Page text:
The largest single killer, by far, was disease.
For decades starting in about 1910, tuberculosis was a consistent killer – in part because of widespread ignorance over how diseases were spread.
“The schools were a particular breeding ground for (TB),” Maass said. “Dormitories were incubation wards.”
While a statistical analysis has yet to be done, the records examined over the past few years also show children also died of malnutrition or accidents. Schools consistently burned down, killing students and staff. Drownings or exposure were another cause.
In all, about 150,000 first nations children went through the church-run residential school system, which ran from the 1870s until the 1990s. In many cases, native kids were forced to attend under a deliberate federal policy of “civilizing” Aboriginal Peoples.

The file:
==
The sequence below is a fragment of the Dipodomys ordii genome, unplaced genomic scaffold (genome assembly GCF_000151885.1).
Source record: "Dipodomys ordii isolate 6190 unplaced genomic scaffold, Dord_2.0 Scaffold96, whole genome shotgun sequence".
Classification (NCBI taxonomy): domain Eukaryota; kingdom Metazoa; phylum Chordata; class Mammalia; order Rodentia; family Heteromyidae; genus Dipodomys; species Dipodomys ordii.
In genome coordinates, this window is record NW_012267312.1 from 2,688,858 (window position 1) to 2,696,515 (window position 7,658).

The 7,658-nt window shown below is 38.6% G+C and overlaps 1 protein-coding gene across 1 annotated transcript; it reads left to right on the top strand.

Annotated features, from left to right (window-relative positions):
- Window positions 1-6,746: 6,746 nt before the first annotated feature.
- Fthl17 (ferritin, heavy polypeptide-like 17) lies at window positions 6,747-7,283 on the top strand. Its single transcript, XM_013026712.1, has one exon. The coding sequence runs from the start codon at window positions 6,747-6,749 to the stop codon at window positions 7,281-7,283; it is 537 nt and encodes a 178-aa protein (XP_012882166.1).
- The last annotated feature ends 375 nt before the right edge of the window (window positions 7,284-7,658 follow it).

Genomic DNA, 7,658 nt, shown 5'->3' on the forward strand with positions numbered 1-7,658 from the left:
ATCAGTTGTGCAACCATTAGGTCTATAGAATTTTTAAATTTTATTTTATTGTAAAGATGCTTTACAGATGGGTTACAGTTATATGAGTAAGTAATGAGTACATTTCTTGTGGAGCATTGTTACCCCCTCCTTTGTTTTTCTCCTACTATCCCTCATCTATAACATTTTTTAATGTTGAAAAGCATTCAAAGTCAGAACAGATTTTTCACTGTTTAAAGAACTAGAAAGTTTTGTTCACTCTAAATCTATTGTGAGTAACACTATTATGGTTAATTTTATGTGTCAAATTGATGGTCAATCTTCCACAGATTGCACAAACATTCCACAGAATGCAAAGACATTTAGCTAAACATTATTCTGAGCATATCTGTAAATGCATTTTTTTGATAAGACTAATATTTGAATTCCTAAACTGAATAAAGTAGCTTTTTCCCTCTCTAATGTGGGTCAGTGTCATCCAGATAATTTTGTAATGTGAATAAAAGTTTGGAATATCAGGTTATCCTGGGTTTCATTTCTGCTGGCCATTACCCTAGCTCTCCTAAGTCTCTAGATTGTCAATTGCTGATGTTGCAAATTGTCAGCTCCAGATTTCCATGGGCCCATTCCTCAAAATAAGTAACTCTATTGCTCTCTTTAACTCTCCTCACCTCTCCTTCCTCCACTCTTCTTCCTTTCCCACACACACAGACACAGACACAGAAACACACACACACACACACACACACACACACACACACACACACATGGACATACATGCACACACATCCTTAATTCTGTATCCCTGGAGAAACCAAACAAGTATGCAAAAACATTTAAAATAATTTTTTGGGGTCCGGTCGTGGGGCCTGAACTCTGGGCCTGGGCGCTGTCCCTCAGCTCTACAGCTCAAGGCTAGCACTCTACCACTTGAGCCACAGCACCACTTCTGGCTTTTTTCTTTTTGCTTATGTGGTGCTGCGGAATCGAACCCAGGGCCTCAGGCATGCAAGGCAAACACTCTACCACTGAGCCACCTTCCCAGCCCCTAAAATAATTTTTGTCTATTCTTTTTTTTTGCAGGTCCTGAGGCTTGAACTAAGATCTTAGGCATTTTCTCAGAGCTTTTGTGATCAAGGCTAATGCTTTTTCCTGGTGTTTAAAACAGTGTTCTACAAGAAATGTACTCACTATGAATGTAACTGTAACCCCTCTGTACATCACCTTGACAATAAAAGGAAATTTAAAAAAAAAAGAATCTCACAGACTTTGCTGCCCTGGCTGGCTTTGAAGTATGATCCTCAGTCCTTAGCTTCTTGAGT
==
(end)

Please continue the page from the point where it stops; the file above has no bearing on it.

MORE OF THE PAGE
Many students were physically, mentally and sexually abused. Some committed suicide. Some died fleeing their schools.
The records reveal the number of deaths only fell off dramatically after the 1950s, although some fatalities occurred into the 1970s.
“The question I ask myself is: Would I send my child to a private school where there were even a couple of deaths the previous year without looking at it a little bit more closely?” Maass said.
“One wouldn’t expect any death rates in private residential schools.”
In fact, Maass said, student deaths were so much part of the system, architectural plans for many schools included cemeteries that were laid out in advance of the building.
Maass, who has a background in archeology, said researchers had identified 50 burial sites as part of the project.
The annual death reports were consistently done until 1917, when they abruptly stopped.
“It was obviously a policy not to report them,” Maass said.